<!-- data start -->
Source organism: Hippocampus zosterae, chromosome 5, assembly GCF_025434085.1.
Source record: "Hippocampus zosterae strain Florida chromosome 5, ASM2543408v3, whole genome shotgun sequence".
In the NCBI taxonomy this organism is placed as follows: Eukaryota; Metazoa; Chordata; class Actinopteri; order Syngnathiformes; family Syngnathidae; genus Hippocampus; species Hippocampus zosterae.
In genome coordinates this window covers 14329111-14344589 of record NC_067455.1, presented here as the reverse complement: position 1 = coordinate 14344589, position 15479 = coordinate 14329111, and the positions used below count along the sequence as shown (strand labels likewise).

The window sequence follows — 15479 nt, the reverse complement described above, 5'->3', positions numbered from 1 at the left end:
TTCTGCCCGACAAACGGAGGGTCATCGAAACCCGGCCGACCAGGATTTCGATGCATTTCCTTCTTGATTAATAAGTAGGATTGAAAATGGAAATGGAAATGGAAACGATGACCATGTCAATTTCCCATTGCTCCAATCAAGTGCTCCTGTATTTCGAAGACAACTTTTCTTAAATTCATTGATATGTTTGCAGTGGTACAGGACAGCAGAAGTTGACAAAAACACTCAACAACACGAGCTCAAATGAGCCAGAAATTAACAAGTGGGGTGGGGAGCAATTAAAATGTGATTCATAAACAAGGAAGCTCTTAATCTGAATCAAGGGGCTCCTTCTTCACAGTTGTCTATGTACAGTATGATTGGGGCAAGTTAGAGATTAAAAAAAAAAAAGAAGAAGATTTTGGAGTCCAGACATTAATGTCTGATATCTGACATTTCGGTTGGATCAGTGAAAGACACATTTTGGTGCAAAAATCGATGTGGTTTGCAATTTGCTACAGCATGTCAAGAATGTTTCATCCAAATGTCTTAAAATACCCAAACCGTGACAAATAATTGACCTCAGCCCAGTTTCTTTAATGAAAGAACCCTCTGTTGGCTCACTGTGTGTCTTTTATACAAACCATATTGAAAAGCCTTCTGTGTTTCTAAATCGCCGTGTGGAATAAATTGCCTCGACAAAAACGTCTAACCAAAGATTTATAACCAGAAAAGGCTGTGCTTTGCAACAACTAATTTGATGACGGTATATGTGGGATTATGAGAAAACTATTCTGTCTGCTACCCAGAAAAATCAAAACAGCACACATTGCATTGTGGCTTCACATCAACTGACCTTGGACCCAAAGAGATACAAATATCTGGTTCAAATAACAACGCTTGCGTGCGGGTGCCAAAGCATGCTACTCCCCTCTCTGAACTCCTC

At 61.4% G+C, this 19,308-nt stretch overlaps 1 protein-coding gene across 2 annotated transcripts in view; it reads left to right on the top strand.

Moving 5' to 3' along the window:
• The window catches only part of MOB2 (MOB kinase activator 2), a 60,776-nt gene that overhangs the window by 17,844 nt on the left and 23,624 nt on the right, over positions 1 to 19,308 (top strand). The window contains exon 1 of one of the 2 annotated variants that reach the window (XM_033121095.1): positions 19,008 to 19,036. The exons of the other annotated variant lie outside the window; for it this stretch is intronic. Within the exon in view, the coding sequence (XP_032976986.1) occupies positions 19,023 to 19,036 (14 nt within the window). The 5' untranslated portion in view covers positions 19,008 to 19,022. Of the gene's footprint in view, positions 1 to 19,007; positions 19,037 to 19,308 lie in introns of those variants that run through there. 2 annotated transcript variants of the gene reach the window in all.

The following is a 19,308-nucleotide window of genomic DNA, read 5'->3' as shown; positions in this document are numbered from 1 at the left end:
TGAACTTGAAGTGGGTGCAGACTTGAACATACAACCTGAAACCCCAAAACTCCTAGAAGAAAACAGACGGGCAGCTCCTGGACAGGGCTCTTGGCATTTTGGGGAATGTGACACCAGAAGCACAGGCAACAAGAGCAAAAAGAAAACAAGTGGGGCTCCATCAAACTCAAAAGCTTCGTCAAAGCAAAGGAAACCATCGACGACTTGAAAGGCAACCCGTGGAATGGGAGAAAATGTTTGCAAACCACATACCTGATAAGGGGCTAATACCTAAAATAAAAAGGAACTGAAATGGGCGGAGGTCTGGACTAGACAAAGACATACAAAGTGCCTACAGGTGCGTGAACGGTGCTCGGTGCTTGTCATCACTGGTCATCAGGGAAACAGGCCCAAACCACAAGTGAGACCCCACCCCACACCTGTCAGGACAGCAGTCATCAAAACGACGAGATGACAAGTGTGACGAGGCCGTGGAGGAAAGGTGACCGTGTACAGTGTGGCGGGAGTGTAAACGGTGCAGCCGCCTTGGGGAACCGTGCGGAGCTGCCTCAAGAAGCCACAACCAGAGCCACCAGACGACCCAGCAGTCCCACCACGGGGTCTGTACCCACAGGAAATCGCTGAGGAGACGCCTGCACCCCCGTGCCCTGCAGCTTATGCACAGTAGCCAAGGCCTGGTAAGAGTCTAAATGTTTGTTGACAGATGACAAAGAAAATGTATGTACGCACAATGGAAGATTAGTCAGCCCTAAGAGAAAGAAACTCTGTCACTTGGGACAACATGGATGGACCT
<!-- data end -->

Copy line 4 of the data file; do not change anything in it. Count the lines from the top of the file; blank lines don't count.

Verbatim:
In genome coordinates this window covers 14329111-14344589 of record NC_067455.1, presented here as the reverse complement: position 1 = coordinate 14344589, position 15479 = coordinate 14329111, and the positions used below count along the sequence as shown (strand labels likewise).